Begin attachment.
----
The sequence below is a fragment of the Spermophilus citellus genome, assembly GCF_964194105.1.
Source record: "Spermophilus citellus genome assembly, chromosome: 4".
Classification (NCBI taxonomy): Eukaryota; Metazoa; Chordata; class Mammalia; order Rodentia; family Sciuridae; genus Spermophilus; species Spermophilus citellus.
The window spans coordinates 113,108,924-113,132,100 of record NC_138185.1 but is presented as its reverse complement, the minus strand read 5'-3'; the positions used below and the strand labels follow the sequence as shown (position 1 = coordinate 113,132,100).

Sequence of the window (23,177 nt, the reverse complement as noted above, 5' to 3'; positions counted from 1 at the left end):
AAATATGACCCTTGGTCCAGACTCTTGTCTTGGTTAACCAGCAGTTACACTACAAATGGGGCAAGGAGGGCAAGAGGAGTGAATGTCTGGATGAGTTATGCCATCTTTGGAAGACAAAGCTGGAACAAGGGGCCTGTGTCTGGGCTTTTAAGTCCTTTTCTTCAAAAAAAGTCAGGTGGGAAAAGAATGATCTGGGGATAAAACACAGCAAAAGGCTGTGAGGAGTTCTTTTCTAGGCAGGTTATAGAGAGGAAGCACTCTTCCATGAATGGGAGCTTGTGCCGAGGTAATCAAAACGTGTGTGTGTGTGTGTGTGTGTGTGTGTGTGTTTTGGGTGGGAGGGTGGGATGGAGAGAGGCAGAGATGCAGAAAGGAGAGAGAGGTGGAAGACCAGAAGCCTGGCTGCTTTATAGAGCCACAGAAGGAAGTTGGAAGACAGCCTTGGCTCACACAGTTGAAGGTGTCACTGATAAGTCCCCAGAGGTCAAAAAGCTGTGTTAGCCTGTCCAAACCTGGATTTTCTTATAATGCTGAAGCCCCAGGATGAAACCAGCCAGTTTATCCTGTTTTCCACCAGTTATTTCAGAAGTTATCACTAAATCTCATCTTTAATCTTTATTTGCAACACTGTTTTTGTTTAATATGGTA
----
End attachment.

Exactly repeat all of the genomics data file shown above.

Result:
The sequence below is a fragment of the Spermophilus citellus genome, assembly GCF_964194105.1.
Source record: "Spermophilus citellus genome assembly, chromosome: 4".
Classification (NCBI taxonomy): Eukaryota; Metazoa; Chordata; class Mammalia; order Rodentia; family Sciuridae; genus Spermophilus; species Spermophilus citellus.
The window spans coordinates 113,108,924-113,132,100 of record NC_138185.1 but is presented as its reverse complement, the minus strand read 5'-3'; the positions used below and the strand labels follow the sequence as shown (position 1 = coordinate 113,132,100).

Sequence of the window (23,177 nt, the reverse complement as noted above, 5' to 3'; positions counted from 1 at the left end):
AAATATGACCCTTGGTCCAGACTCTTGTCTTGGTTAACCAGCAGTTACACTACAAATGGGGCAAGGAGGGCAAGAGGAGTGAATGTCTGGATGAGTTATGCCATCTTTGGAAGACAAAGCTGGAACAAGGGGCCTGTGTCTGGGCTTTTAAGTCCTTTTCTTCAAAAAAAGTCAGGTGGGAAAAGAATGATCTGGGGATAAAACACAGCAAAAGGCTGTGAGGAGTTCTTTTCTAGGCAGGTTATAGAGAGGAAGCACTCTTCCATGAATGGGAGCTTGTGCCGAGGTAATCAAAACGTGTGTGTGTGTGTGTGTGTGTGTGTGTGTGTTTTGGGTGGGAGGGTGGGATGGAGAGAGGCAGAGATGCAGAAAGGAGAGAGAGGTGGAAGACCAGAAGCCTGGCTGCTTTATAGAGCCACAGAAGGAAGTTGGAAGACAGCCTTGGCTCACACAGTTGAAGGTGTCACTGATAAGTCCCCAGAGGTCAAAAAGCTGTGTTAGCCTGTCCAAACCTGGATTTTCTTATAATGCTGAAGCCCCAGGATGAAACCAGCCAGTTTATCCTGTTTTCCACCAGTTATTTCAGAAGTTATCACTAAATCTCATCTTTAATCTTTATTTGCAACACTGTTTTTGTTTAATATGGTA